ANN ARBOR, Mich., Dec. 2 (UPI) -- Women at high risk for breast cancer, even if well-informed about the cancer-preventing drug tamoxifen, are unlikely to take the drug, U.S. researchers say.
Lead author Angela Fagerlin of the University of Michigan Comprehensive Cancer Center said the university created a decision aid designed to inform women about the risks and benefits of tamoxifen, a drug first used to stop breast cancer from returning and now shown to prevent breast cancer.
The University of Michigan decision aid was tailored to each woman's health history in the study of 632 women. The study targeted women who were at high risk of developing breast cancer within the next five years.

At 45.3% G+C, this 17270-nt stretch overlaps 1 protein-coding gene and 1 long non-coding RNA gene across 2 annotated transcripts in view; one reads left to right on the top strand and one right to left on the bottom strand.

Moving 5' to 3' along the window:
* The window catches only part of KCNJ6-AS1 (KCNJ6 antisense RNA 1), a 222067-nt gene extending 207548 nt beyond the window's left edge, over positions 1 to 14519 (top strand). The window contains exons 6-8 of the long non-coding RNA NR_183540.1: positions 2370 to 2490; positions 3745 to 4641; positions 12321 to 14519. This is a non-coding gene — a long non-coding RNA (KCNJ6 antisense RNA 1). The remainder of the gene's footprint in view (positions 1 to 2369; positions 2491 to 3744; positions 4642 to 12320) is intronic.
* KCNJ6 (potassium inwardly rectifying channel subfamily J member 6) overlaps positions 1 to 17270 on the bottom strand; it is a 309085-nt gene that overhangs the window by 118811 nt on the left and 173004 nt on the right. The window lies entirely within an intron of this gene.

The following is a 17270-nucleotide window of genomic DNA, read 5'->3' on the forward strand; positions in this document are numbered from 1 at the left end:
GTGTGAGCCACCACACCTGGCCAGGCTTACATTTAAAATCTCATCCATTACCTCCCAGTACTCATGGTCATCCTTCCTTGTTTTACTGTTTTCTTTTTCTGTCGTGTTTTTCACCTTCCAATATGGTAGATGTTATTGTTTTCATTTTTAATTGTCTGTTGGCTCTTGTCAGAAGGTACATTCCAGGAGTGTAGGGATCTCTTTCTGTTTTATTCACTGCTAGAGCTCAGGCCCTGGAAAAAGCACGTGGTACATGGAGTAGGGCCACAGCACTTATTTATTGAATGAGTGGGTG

The study, published in the journal Breast Cancer Research and Treatment, found after viewing the decision aid, 29 percent of women said they were likely to seek out more information and 29 percent said they would ask their doctor. Six percent of women said they were likely to take tamoxifen.
"Experts have bemoaned the dearth of women taking these pills, worried that word has not gotten out about tamoxifen's ability to prevent breast cancer in high-risk women," Dr. Peter Ubel, the lead author, said in a statement. "Our study shows that even when the word does get out, most women are too concerned about the pill's side effects to want to take it."
About 80 percent of the participants said the side effects -- hot flashes, sexual problems, as well as rare incidences of endometrial cancer, blood clots or cataracts -- were their biggest concern.